Bluesky, the Twitter competitor backed by former CEO Jack Dorsey, has received “record-high traffic” over the past couple of days following Elon Musk’s controversial tweet-read limit.

Musk claims the tweet limits are temporary and designed to stop “extreme levels of data scraping and system manipulation” on the social media platform.

The announced cap on reading tweets, which was originally 600 for unverified accounts and 6000 for verified accounts, was met with a fierce backlash from Twitter users.

Musk switched the limits a number of times on 1 July, finally settling on verified accounts limited to viewing 10,000 tweets a day and unverified accounts limited to 1,000. 

This has reportedly led a record number of users to flock to Dorsey-backed Bluesky, a rival short text based social media platform sharing similarities to Twitter.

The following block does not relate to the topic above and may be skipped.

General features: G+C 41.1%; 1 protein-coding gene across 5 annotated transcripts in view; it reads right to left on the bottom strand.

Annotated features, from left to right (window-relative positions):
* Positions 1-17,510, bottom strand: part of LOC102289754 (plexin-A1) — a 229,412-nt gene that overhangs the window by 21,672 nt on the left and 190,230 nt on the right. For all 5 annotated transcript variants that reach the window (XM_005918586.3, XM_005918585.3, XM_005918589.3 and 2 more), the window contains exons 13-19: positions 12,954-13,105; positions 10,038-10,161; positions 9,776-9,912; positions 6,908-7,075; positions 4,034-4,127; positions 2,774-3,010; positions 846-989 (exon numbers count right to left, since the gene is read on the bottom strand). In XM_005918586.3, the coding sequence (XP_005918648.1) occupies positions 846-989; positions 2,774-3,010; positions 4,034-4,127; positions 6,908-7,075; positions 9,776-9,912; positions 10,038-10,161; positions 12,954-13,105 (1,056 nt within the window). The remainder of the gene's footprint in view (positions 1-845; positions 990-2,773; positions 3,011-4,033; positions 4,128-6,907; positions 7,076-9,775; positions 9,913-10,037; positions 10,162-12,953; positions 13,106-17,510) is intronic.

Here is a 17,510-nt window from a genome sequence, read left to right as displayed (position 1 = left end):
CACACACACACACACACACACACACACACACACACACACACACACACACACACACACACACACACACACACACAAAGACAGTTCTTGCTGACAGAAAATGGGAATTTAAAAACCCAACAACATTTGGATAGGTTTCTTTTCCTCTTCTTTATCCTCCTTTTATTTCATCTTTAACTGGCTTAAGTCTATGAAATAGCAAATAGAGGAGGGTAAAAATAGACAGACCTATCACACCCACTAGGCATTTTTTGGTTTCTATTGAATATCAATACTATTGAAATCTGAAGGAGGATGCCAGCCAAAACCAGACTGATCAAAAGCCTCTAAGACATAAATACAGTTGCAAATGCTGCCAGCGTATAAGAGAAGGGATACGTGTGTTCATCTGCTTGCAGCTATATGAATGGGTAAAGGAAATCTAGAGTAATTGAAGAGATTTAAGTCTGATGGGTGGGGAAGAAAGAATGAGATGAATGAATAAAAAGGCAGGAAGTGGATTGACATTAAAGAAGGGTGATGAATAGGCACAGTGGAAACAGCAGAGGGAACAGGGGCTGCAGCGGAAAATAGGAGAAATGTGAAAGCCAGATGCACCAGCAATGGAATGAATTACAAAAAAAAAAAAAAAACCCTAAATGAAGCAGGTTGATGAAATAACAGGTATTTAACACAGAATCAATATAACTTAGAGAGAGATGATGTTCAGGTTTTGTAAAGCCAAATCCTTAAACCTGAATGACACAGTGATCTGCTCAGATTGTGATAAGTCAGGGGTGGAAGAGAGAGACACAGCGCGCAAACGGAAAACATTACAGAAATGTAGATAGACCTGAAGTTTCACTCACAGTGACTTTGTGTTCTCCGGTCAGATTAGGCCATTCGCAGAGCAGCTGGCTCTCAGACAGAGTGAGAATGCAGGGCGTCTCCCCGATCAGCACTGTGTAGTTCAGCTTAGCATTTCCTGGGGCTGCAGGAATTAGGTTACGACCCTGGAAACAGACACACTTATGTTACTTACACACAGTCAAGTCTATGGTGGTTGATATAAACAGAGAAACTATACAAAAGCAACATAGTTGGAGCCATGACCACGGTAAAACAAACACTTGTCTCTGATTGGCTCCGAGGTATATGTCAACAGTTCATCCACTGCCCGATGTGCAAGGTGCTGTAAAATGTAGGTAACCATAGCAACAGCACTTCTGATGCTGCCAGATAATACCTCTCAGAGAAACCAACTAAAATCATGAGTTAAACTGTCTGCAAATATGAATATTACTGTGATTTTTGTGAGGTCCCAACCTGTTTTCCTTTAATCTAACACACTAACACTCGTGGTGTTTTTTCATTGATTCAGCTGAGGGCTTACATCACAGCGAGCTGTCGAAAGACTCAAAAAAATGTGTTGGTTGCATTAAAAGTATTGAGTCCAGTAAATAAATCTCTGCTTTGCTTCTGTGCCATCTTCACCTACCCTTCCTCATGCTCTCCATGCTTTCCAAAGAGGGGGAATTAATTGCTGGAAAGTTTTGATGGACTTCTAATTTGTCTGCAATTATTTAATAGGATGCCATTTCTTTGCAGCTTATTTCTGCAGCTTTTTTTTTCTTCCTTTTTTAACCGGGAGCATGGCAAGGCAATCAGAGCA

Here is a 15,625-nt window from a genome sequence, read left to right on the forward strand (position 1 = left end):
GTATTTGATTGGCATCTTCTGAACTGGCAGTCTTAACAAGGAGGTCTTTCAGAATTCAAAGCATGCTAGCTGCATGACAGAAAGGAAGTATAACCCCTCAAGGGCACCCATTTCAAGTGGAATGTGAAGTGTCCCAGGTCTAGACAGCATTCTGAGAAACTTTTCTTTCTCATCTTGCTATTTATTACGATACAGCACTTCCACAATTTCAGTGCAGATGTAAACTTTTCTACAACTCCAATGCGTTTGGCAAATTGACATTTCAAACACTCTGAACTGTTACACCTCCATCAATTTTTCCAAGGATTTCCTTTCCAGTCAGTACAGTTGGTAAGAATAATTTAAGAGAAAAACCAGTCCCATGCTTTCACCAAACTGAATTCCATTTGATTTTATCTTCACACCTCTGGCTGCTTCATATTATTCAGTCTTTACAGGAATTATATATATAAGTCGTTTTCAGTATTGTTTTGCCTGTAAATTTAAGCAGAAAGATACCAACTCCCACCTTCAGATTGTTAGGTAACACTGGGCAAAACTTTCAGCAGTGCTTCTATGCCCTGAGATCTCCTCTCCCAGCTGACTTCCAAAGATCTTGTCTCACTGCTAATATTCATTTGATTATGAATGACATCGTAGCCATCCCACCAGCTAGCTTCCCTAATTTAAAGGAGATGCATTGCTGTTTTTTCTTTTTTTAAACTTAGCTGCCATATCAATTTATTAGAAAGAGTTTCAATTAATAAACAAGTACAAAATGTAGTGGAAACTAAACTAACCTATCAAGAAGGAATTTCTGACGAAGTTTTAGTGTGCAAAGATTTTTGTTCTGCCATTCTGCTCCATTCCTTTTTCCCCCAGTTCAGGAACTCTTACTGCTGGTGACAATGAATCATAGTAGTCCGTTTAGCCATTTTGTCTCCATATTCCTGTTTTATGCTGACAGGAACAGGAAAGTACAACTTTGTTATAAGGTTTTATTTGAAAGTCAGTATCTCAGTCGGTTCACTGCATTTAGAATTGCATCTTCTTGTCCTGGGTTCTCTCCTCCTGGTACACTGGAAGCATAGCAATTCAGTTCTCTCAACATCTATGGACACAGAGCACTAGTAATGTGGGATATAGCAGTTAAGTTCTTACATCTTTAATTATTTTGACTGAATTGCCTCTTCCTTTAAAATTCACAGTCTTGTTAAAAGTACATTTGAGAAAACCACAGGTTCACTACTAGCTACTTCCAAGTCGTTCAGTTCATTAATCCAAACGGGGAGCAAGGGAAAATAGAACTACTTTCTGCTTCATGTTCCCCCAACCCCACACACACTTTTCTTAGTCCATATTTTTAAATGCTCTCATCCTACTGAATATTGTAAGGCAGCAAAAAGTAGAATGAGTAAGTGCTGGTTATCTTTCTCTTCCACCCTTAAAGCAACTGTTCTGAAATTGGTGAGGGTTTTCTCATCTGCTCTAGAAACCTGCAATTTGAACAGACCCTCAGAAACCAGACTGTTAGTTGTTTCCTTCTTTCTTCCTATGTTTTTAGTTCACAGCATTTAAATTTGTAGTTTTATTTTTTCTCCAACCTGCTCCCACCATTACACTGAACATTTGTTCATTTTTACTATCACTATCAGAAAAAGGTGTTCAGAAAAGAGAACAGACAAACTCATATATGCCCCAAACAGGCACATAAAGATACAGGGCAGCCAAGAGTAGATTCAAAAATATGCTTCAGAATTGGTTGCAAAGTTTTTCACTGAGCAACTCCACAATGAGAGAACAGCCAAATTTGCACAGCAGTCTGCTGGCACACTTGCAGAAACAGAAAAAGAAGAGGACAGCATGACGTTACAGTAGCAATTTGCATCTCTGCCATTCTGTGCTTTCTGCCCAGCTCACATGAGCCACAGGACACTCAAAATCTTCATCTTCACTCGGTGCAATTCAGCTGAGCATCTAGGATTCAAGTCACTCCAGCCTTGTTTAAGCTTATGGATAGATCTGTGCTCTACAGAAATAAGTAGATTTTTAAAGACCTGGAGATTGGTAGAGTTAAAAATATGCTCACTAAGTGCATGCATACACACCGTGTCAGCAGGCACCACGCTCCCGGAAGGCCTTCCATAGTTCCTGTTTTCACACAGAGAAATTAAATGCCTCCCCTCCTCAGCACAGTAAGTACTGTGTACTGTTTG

According to the company, the platform was experiencing “some degraded performance as a result of record-high traffic”.

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By GlobalData

“Elon Musk’s recent decision to limit daily tweet views could signal a strategic shift, potentially creating opportunities for social media start-ups,” Anna Lee, founder of social media platform Frog APP told Verdict.

Lee added: “While the move may unsettle Twitter’s professional users and even encourage a shift to rival platforms, the real pivot lies in the rise of alternative networks ready to embrace these users.”

Bluesky was introduced by Dorsey in 2019 when he was still Twitter’s CEO. He claimed that Twitter was backing “a small independent team of up to five open source architects, engineers, and designers,” with the mission of creating a decentralised standard for social media. 

Despite it looking extremely similar to Twitter, the platform’s selling point is that it uses an open-source framework – meaning those outside the company are able to see how it’s being built. 

Bluesky was initially integrated into Twitter and remained there until Musk took over in October 2022.